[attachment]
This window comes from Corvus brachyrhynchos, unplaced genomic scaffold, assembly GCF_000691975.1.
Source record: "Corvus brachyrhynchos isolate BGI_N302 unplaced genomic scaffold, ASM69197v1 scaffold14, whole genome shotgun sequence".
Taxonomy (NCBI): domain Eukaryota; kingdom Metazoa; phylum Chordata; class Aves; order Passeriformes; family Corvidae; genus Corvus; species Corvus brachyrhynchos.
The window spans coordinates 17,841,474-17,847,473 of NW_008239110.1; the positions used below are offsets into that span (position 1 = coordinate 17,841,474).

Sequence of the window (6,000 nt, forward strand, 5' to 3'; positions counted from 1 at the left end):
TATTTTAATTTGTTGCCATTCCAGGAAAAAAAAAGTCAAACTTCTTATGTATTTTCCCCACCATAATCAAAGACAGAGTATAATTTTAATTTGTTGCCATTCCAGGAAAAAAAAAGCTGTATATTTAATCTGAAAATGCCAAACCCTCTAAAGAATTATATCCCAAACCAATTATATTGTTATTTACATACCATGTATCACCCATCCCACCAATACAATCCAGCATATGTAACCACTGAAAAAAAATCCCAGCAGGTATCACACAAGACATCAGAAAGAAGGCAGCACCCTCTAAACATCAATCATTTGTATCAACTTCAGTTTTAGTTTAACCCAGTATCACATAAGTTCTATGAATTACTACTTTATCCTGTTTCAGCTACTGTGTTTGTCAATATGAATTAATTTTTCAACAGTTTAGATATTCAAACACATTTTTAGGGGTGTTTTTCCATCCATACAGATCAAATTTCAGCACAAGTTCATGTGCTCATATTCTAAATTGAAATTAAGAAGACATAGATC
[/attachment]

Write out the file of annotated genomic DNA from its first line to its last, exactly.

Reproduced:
This window comes from Corvus brachyrhynchos, unplaced genomic scaffold, assembly GCF_000691975.1.
Source record: "Corvus brachyrhynchos isolate BGI_N302 unplaced genomic scaffold, ASM69197v1 scaffold14, whole genome shotgun sequence".
Taxonomy (NCBI): domain Eukaryota; kingdom Metazoa; phylum Chordata; class Aves; order Passeriformes; family Corvidae; genus Corvus; species Corvus brachyrhynchos.
The window spans coordinates 17,841,474-17,847,473 of NW_008239110.1; the positions used below are offsets into that span (position 1 = coordinate 17,841,474).

Sequence of the window (6,000 nt, forward strand, 5' to 3'; positions counted from 1 at the left end):
TATTTTAATTTGTTGCCATTCCAGGAAAAAAAAAGTCAAACTTCTTATGTATTTTCCCCACCATAATCAAAGACAGAGTATAATTTTAATTTGTTGCCATTCCAGGAAAAAAAAAGCTGTATATTTAATCTGAAAATGCCAAACCCTCTAAAGAATTATATCCCAAACCAATTATATTGTTATTTACATACCATGTATCACCCATCCCACCAATACAATCCAGCATATGTAACCACTGAAAAAAAATCCCAGCAGGTATCACACAAGACATCAGAAAGAAGGCAGCACCCTCTAAACATCAATCATTTGTATCAACTTCAGTTTTAGTTTAACCCAGTATCACATAAGTTCTATGAATTACTACTTTATCCTGTTTCAGCTACTGTGTTTGTCAATATGAATTAATTTTTCAACAGTTTAGATATTCAAACACATTTTTAGGGGTGTTTTTCCATCCATACAGATCAAATTTCAGCACAAGTTCATGTGCTCATATTCTAAATTGAAATTAAGAAGACATAGATC